"Well, I’m in the national film registry, too," she noted. "I’ll be sitting in the same audience, and they won't even mention me with the group."

"I've heard people say, 'Well, better to be African American than a woman -- women really don't work,'" Lemmons lamented. "Well, where does that leave African-American women?”

Looking forward, the women see it as their duty to help pull up people who look like them -- not just actors and directors and writers, but editors, production designers and everything in between, too.

"There are so many panels about how can we help diversity, and at the end of the day, you help it by not doing another panel, you help it by hiring," Prince-Bythewood said.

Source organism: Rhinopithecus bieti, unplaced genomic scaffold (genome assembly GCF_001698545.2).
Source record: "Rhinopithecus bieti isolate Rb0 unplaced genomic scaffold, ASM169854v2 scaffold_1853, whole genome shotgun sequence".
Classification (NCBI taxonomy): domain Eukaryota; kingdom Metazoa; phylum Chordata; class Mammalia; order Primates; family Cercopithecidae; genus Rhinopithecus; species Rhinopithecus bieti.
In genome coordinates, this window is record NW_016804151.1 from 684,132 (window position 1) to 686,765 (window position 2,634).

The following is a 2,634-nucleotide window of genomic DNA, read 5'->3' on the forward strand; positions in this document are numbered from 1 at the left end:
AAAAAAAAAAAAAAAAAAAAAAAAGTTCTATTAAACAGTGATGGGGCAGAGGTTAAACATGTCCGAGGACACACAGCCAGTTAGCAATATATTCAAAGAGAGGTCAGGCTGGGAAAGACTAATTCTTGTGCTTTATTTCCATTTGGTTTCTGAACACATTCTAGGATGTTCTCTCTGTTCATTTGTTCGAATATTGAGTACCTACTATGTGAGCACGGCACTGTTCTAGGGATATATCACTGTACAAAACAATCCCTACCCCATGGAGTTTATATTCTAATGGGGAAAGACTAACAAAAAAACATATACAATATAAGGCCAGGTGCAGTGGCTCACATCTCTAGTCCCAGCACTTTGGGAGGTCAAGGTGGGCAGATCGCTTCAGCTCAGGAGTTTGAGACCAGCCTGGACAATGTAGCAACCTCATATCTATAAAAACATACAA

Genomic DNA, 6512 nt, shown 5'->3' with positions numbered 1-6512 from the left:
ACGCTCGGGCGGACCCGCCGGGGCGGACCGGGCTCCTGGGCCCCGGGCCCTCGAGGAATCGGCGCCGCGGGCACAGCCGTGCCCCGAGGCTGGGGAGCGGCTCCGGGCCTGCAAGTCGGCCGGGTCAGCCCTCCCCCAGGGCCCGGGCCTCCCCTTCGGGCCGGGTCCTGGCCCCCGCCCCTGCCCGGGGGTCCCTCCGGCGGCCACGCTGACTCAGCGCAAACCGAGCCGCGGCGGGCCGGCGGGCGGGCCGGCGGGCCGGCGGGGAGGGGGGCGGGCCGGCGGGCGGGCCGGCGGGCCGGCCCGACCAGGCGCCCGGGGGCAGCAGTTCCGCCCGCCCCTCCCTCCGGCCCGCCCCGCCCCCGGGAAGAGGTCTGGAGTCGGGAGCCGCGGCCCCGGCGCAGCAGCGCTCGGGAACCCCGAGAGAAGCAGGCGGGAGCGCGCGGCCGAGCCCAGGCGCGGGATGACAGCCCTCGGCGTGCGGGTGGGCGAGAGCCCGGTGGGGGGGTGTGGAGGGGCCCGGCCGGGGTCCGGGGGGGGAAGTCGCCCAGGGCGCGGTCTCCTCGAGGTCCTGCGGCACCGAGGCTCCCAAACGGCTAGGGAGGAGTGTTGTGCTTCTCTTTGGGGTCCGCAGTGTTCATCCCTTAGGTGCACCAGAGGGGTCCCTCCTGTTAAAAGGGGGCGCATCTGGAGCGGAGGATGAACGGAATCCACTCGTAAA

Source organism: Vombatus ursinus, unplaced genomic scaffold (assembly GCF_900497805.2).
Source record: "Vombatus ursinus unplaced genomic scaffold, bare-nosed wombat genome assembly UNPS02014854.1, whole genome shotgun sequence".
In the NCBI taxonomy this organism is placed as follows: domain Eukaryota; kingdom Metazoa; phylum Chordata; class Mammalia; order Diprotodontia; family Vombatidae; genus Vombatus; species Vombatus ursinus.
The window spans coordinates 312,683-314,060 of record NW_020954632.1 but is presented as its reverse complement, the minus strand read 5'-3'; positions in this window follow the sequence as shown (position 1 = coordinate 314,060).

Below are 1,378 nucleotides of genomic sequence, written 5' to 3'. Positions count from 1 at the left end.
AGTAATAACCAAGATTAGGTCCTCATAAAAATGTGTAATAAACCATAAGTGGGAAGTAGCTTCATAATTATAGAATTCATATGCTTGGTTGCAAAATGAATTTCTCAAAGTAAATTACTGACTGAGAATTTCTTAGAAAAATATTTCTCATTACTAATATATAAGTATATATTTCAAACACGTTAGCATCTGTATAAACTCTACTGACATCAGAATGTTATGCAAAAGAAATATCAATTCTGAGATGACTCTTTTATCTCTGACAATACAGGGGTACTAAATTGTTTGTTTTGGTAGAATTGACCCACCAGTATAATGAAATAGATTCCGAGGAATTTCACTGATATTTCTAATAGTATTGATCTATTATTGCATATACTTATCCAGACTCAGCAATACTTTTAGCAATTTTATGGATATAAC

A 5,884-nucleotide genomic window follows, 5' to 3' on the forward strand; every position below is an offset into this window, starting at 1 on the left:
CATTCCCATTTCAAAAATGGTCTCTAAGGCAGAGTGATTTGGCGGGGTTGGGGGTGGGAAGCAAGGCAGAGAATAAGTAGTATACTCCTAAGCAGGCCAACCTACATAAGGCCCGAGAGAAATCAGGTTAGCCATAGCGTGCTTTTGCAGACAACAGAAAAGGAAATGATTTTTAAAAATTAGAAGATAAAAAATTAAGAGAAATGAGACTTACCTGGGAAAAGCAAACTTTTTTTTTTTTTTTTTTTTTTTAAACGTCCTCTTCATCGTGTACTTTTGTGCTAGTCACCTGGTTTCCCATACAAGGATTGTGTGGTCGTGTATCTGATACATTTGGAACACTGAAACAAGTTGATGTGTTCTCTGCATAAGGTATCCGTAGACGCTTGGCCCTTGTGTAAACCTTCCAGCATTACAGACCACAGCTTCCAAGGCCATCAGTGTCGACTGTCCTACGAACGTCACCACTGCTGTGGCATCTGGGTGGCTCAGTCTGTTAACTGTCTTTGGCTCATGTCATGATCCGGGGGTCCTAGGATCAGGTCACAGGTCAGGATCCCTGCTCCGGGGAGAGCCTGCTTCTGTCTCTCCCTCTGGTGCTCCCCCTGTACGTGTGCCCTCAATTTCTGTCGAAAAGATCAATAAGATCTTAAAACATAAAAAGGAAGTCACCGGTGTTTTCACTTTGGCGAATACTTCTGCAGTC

There's evidence to suggest that the best way out of Hollywood's diversity problem is through empowering these women. A separate, more recent study out of San Diego State University found that including even just one woman creator or executive producer drastically improved the percentage of women both in front of the camera and behind it.

Now it's just a matter of convincing the people at the top of Hollywood's hierarchy to see black women as the great artists that they are, first and foremost.

“We don't want to have to live with a banner across our chests and around our head," Lemmons said. "We just want to create. We just want to be appreciated in the environment in which we’re working, like everyone does. We want to work. We want to get paid for it, [and] we want to get acknowledged for good work."

She paused briefly, then added once more, "Like everybody does.”